Media Buying Briefing: The two types of influencer agencies, and why they have different appeal to holding companies

This Media Buying Briefing covers the latest in agency news and media buying for Digiday+ members and is distributed over email every Monday at 10 a.m. ET. More from the series →

The impact of social media and social commerce on marketing in the last three years is about as significant as digital’s impact on media over the last 30 years. Just about every marketer and agency realizes that the purchase funnel just doesn’t work the way marketing schools have taught it since the 1970s.

Recent Omnicom research confirms that there’s a generational shift happening. Today, the gap of distinction between marketing to a 20-year-old and a 30-year-old is almost as wide as between a 12-year-old and a 50-year-old. Particularly around younger generations, the, er, influence of influencers and creators is undeniably powerful. Growing in power alongside this reality is the rise of the influencer agency.

Krishna Subramanian, CEO and co-founder of influencer shop Captiv8, explained the difference: “How do you market towards Gen Alpha, Gen Z, millennials and Gen X? Everyone has a different way of looking at it, and you’ve got to think about it from a marketing standpoint. Who might make purchases on their phone. Is there a certain limit that they might hit? There’s maybe boomers who might not buy a plane ticket on their phone, whereas maybe Gen Z will only buy on their phone? And what is that price point? What is that shopping experience?”

This kind of thinking is why it’s important to note that there are two ways to look at the emerging influencer marketing industry: the talent side and technology side of the business. Talent-driven influencer agencies focus on supporting and repping creators and influencers, as well as creative services for influencer activations. They sometimes offer software-as-a-service that focuses on driving top of the funnel marketing objectives, while aiming to attract ad dollars away from TV to the creator space for branding and awareness.

Community-focused creator shop Buttermilk offers a good example, as it builds partnerships with some 80,000 creators and works with 25 current clients, like Gap and Dior. Jamie Ray, CEO and co-founder of Buttermilk, contends that agencies like his are growing quickly, because brands see them as “community experts.”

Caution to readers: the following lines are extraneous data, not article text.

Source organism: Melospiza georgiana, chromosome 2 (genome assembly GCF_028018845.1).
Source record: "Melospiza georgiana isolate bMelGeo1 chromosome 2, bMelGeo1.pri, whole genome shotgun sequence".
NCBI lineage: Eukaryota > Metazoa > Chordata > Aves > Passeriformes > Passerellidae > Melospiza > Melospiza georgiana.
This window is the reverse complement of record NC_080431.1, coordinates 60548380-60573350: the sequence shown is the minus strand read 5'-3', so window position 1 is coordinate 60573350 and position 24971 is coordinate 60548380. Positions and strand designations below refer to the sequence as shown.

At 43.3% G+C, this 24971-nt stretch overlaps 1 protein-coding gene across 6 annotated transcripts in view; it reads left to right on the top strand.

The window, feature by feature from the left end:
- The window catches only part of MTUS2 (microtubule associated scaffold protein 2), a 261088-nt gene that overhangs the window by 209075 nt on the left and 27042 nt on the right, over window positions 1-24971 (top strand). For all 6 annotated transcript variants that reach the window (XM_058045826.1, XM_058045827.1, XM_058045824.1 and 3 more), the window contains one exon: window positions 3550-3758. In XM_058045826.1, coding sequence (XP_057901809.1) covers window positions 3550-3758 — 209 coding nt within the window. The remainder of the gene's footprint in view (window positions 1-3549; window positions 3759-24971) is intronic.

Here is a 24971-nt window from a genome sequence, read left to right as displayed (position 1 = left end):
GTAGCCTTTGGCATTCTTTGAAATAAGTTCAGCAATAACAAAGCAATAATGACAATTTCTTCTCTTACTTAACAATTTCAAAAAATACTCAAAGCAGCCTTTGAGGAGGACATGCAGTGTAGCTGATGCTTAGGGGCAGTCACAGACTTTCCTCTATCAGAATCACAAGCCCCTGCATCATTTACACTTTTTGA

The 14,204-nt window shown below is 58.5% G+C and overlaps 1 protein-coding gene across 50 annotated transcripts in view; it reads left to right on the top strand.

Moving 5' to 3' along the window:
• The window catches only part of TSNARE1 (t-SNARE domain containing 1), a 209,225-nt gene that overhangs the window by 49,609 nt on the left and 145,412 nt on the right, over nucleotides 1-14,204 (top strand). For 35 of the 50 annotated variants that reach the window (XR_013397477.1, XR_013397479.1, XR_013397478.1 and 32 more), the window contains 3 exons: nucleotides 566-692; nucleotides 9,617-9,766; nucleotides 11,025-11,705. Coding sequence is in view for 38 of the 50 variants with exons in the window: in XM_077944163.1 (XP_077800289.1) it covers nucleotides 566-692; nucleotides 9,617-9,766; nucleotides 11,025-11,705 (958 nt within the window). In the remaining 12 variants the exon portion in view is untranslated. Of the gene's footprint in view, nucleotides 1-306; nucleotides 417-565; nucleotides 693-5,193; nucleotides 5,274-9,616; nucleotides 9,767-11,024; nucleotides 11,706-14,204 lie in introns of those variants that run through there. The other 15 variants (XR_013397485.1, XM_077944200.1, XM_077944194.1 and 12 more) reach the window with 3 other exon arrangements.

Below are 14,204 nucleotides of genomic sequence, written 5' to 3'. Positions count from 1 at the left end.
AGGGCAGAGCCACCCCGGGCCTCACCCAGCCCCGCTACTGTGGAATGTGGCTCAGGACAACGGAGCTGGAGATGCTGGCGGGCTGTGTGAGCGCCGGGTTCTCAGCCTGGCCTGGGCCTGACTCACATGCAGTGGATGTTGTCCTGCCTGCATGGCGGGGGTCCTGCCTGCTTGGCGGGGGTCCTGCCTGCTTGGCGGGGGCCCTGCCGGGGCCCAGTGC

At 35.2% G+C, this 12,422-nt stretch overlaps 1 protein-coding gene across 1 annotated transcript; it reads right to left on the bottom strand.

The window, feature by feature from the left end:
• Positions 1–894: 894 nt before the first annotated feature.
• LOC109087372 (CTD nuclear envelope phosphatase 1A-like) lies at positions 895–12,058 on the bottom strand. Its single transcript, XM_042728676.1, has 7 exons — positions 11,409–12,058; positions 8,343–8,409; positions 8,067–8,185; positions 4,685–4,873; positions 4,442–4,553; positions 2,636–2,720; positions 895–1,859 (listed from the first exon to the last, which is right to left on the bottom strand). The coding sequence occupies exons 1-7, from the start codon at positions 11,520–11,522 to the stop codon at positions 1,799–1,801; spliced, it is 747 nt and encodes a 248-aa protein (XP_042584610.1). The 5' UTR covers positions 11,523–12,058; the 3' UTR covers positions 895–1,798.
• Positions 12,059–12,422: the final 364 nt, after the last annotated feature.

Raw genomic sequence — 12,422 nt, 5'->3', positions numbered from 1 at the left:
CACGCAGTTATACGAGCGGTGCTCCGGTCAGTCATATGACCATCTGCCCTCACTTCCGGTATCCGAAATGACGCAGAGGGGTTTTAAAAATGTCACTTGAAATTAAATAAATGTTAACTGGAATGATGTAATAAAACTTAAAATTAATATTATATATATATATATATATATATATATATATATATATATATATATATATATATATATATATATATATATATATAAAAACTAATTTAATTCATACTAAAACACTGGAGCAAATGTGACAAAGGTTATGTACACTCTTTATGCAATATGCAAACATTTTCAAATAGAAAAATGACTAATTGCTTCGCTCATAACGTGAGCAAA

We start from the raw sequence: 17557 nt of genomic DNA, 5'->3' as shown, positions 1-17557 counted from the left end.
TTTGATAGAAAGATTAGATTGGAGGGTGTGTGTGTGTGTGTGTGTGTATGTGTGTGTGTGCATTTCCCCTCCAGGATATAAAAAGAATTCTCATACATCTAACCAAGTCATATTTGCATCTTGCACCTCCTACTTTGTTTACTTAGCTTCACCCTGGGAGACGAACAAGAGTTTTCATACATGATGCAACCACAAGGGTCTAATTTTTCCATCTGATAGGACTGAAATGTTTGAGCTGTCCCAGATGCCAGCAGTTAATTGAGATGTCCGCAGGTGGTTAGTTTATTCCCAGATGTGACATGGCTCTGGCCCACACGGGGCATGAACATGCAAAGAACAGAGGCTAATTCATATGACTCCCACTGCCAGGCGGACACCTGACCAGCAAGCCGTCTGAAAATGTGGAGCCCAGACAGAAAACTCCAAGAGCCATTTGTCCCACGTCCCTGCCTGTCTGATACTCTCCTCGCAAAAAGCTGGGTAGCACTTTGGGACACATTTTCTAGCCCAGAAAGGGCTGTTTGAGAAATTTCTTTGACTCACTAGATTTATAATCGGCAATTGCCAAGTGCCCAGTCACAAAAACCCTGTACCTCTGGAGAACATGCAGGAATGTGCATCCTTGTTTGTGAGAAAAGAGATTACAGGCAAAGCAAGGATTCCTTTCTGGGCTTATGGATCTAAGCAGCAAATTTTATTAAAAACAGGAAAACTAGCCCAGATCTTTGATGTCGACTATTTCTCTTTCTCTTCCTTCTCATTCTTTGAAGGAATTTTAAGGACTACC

“Rather than just leveraging the popularity of individual influencers or relying solely on tech solutions, community-first agencies build and nurture vibrant communities around shared values and interests,” Ray said.

The science-tech side of the influencer agency world really straddles data, commerce, measurement and ad tech in varying increments. Agencies including Captiv8, CreatorIQ and Influential embody this second type of influencer agency — and, from what M&A execs say, are the ones more likely to be acquisition targets by agency holding companies looking to beef up their influencer/creator expertise.

More than one finance source with knowledge of holding companies pointed to Publicis as a likely acquirer, not only because it has available liquidity but because it could stand to burnish its expertise in the growing practice. The holdco already has its Fluency practice, which has influencer capabilities spanning media, creative, PR, affiliate and social.

However, one finance exec with knowledge of Publicis’ holdings, noted influencer work “​is a gap in their offering and would make sense given the growing influencer segment and client needs.” The exec said they believe Captiv8 would make a good fit.

Publicis declined to comment.

Ryan Detert, CEO of Influential, another one of those agencies leaning into the tech-focused managed services part of the market, believes the majority share of sending and consumer attention are happening on the data and technology platforms that are used to vet creators, provide metrics and identify audiences.

“We are the largest tech-enabled managed service influencer platform, by revenue, in the world,” Detert said. “For most brands, it requires both people [services] and technology to work with and leverage creators effectively.”

Influential has worked with major brands from Denny’s to Ulta Beauty, grossing some $500 million in campaign revenue to date and offering a network of 3.5 million creators.

As far as the mergers and acquisitions appetite, analysts and investors alike say the market is interested in influencer companies that do both, too. Sean Everett, CEO of startup and tech advisory firm Evergence, said investors paying attention to the “SaaS-based businesses” will gravitate toward the tech platforms.

“But even SaaS is under threat these days with dampened growth,” Everett cautioned.

Maureen Kerr, head of the media and entertainment practice at management consulting firm Arthur D. Little, added investors want to see that companies have infrastructure going beyond the talent services.